By: Katie Kaminski
- Right atrium
- Right ventricle
- Left atrium
- Left ventricle
Valves of the Heart:
- The tricuspid valve
- The pulmonic or pulmonary valve
- The mitral valve
- The aortic valve
Major Blood Vessels:
- Left Pulmonary Arteries
- Right Pulmonary Arteries
- Pulmonary Trunk
- Left Pulmonary Veins
- Right Pulmonary Veins
- Superior vena cava
- Inferior vena cava
- The right and left sides of the heart work together. The pattern described below is repeated over and over, causing blood to flow continuously to the heart, lungs, and body.
Conduction system of the heart:
- Normally, the electrical impulse travels down both the right and left branches at the same speed. Thus, both ventricles contract at the same time. Occasionally there's a block in one of the branches, so impulses must travel to the affected side by a detour that slows them down. That means one ventricle contracts a fraction of a second slower than the other.
Pulse of Heart:
- Your pulse is the rate at which your heart beats. Your pulse is usually called your heart rate, which is the number of times your heart beats each minute but the rhythm and strength of the heartbeat can also be noted, as well as whether the blood vessel feels hard or soft. Changes in your heart rate or rhythm, a weak pulse, or a hard blood vessel may be caused by heart disease or another problem.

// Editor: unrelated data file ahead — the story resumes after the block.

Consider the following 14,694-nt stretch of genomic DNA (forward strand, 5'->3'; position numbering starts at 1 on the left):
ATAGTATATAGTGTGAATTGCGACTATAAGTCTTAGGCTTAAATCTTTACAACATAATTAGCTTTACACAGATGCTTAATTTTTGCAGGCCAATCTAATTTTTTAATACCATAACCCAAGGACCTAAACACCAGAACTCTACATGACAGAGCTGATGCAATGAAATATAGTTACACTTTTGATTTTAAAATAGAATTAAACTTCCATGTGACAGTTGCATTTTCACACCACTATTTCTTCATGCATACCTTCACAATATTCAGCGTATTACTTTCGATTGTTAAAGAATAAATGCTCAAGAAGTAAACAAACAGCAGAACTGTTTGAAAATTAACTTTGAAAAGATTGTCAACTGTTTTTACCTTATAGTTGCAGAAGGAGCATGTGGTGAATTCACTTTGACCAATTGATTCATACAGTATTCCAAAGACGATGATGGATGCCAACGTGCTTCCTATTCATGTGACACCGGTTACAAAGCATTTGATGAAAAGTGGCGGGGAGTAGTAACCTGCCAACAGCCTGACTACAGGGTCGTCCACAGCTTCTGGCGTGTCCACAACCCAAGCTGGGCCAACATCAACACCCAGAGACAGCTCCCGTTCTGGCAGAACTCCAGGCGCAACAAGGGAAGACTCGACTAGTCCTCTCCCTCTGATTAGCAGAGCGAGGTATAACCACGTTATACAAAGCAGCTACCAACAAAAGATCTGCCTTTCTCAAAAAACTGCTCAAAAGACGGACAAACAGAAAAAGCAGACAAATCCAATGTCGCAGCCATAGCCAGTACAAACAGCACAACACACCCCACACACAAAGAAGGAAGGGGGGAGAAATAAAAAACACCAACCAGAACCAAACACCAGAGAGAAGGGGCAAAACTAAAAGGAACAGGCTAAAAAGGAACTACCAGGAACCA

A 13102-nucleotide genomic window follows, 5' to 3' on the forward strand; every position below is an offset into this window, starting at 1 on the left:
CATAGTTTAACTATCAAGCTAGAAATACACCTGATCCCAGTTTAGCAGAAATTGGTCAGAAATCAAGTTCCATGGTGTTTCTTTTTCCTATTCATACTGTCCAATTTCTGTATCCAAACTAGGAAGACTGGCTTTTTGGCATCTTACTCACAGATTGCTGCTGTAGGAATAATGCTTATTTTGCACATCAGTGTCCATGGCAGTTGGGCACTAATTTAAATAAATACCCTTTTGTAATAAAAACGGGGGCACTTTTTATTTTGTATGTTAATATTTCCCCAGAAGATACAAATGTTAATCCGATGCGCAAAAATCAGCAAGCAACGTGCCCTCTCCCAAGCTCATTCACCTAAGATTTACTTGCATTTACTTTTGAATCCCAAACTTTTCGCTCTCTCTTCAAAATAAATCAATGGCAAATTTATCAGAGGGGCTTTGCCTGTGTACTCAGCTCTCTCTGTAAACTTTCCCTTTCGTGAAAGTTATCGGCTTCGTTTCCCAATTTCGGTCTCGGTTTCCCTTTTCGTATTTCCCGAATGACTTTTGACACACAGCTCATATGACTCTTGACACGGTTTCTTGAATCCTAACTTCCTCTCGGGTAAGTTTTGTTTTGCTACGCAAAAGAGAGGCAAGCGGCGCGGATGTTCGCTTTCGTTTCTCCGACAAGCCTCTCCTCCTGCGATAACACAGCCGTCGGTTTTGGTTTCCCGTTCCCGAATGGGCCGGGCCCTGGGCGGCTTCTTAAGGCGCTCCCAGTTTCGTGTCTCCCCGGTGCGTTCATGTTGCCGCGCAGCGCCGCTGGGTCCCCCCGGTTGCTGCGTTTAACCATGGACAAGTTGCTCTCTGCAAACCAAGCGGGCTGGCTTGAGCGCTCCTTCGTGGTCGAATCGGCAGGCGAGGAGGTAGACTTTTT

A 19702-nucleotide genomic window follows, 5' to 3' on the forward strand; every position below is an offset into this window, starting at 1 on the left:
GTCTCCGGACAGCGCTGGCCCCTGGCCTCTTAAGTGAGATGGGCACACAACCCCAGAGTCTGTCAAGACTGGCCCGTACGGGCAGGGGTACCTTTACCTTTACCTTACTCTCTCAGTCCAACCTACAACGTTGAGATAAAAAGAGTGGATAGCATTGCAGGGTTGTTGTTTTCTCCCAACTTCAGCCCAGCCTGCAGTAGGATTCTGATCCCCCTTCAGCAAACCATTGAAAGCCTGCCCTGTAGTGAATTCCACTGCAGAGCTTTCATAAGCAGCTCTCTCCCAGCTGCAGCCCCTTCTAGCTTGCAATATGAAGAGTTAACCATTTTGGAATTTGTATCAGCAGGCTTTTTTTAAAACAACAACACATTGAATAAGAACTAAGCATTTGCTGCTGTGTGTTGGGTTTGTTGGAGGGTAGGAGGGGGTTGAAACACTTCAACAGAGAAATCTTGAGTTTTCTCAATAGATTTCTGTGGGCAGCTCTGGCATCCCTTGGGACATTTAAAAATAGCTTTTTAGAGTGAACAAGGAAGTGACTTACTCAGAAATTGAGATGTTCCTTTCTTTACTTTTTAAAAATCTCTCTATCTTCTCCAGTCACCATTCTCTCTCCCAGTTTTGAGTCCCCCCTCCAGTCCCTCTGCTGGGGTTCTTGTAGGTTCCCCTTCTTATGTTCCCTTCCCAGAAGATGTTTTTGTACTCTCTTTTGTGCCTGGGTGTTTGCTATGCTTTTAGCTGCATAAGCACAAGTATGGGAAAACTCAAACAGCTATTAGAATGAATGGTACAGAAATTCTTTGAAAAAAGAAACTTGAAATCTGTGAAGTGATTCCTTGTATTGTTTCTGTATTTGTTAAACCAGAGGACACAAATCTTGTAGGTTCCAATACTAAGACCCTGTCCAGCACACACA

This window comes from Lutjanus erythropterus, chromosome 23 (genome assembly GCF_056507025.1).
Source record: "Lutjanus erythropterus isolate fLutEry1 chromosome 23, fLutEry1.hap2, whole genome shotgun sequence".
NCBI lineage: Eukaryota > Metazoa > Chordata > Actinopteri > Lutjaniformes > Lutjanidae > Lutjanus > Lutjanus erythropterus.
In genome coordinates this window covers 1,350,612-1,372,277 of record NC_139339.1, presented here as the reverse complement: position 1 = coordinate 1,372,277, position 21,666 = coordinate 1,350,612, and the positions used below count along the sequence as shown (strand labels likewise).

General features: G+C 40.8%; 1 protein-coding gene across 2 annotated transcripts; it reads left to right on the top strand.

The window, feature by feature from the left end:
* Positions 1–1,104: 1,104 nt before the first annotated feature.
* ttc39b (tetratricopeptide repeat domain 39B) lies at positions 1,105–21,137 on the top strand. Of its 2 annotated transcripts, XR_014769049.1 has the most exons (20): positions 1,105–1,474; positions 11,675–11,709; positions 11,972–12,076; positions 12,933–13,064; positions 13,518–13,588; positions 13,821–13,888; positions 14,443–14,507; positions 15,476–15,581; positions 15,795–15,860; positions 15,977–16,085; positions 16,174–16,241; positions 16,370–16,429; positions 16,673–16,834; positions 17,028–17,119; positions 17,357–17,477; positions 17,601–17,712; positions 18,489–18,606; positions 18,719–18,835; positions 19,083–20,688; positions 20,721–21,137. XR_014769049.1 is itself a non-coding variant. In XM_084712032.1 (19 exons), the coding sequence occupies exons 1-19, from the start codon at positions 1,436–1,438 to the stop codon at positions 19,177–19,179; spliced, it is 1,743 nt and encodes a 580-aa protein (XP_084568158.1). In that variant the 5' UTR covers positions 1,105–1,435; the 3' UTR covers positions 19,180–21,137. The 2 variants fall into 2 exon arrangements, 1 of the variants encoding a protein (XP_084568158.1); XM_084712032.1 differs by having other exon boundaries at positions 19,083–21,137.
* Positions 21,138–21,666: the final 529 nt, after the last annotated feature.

5 Factors that influence blood pressure:
- Tabacco Use
- The pressure of the blood in the circulatory system, often measured for diagnosis since it is closely related to the force and rate of the heartbeat and the diameter and elasticity of the arterial walls.
- A complete beat of the heart, including systole and diastole and the intervals between, beginning with any event in the heart's action to the moment when that same event is repeated.
- The stroke volume is not all the blood contained in the left ventricle; normally, only about two-thirds of the blood in the ventricle is expelled with each beat. Together with the heart rate, the stroke volume determines the output of blood by the heart per minute (cardiac output).